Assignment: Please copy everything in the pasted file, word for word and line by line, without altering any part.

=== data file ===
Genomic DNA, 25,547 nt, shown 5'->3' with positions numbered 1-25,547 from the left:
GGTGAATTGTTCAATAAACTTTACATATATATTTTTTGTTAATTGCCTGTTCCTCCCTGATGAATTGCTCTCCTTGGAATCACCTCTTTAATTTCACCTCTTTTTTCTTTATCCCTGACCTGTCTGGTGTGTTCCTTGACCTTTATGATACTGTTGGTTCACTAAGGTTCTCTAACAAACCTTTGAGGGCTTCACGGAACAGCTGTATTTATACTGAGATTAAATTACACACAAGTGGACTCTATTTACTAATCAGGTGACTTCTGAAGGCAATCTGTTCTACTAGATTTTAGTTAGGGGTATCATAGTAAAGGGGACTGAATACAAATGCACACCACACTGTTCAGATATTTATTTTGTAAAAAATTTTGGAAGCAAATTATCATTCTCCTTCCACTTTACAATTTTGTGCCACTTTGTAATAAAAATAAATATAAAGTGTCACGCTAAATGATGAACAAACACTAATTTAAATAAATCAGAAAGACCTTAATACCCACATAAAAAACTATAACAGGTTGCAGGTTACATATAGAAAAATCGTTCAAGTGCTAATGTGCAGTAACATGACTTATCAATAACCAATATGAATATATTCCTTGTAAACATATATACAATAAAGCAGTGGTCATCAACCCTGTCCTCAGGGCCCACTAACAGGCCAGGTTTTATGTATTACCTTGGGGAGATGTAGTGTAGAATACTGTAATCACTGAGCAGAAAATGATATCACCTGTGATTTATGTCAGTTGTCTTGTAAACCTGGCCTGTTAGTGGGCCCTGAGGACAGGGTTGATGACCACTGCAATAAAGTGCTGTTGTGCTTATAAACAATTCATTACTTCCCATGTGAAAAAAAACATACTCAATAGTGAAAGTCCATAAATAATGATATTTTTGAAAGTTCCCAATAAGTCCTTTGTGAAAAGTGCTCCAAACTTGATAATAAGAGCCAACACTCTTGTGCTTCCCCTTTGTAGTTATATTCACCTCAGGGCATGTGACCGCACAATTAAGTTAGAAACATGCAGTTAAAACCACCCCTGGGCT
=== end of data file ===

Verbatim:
Genomic DNA, 25,547 nt, shown 5'->3' with positions numbered 1-25,547 from the left:
GGTGAATTGTTCAATAAACTTTACATATATATTTTTTGTTAATTGCCTGTTCCTCCCTGATGAATTGCTCTCCTTGGAATCACCTCTTTAATTTCACCTCTTTTTTCTTTATCCCTGACCTGTCTGGTGTGTTCCTTGACCTTTATGATACTGTTGGTTCACTAAGGTTCTCTAACAAACCTTTGAGGGCTTCACGGAACAGCTGTATTTATACTGAGATTAAATTACACACAAGTGGACTCTATTTACTAATCAGGTGACTTCTGAAGGCAATCTGTTCTACTAGATTTTAGTTAGGGGTATCATAGTAAAGGGGACTGAATACAAATGCACACCACACTGTTCAGATATTTATTTTGTAAAAAATTTTGGAAGCAAATTATCATTCTCCTTCCACTTTACAATTTTGTGCCACTTTGTAATAAAAATAAATATAAAGTGTCACGCTAAATGATGAACAAACACTAATTTAAATAAATCAGAAAGACCTTAATACCCACATAAAAAACTATAACAGGTTGCAGGTTACATATAGAAAAATCGTTCAAGTGCTAATGTGCAGTAACATGACTTATCAATAACCAATATGAATATATTCCTTGTAAACATATATACAATAAAGCAGTGGTCATCAACCCTGTCCTCAGGGCCCACTAACAGGCCAGGTTTTATGTATTACCTTGGGGAGATGTAGTGTAGAATACTGTAATCACTGAGCAGAAAATGATATCACCTGTGATTTATGTCAGTTGTCTTGTAAACCTGGCCTGTTAGTGGGCCCTGAGGACAGGGTTGATGACCACTGCAATAAAGTGCTGTTGTGCTTATAAACAATTCATTACTTCCCATGTGAAAAAAAACATACTCAATAGTGAAAGTCCATAAATAATGATATTTTTGAAAGTTCCCAATAAGTCCTTTGTGAAAAGTGCTCCAAACTTGATAATAAGAGCCAACACTCTTGTGCTTCCCCTTTGTAGTTATATTCACCTCAGGGCATGTGACCGCACAATTAAGTTAGAAACATGCAGTTAAAACCACCCCTGGGCT